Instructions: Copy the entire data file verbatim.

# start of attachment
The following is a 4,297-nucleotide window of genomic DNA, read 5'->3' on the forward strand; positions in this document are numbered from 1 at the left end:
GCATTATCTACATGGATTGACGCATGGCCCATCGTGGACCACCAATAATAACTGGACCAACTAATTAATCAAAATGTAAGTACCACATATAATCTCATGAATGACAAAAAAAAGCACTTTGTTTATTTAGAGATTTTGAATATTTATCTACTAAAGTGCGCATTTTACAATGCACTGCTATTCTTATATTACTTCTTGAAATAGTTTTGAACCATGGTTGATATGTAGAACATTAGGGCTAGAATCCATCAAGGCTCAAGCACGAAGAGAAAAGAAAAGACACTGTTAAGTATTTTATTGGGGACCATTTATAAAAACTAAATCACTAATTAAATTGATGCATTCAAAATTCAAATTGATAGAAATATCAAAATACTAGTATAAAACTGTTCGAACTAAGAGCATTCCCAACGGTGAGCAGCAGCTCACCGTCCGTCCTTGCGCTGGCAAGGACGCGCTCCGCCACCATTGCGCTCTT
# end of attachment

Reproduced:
The following is a 4,297-nucleotide window of genomic DNA, read 5'->3' on the forward strand; positions in this document are numbered from 1 at the left end:
GCATTATCTACATGGATTGACGCATGGCCCATCGTGGACCACCAATAATAACTGGACCAACTAATTAATCAAAATGTAAGTACCACATATAATCTCATGAATGACAAAAAAAAGCACTTTGTTTATTTAGAGATTTTGAATATTTATCTACTAAAGTGCGCATTTTACAATGCACTGCTATTCTTATATTACTTCTTGAAATAGTTTTGAACCATGGTTGATATGTAGAACATTAGGGCTAGAATCCATCAAGGCTCAAGCACGAAGAGAAAAGAAAAGACACTGTTAAGTATTTTATTGGGGACCATTTATAAAAACTAAATCACTAATTAAATTGATGCATTCAAAATTCAAATTGATAGAAATATCAAAATACTAGTATAAAACTGTTCGAACTAAGAGCATTCCCAACGGTGAGCAGCAGCTCACCGTCCGTCCTTGCGCTGGCAAGGACGCGCTCCGCCACCATTGCGCTCTT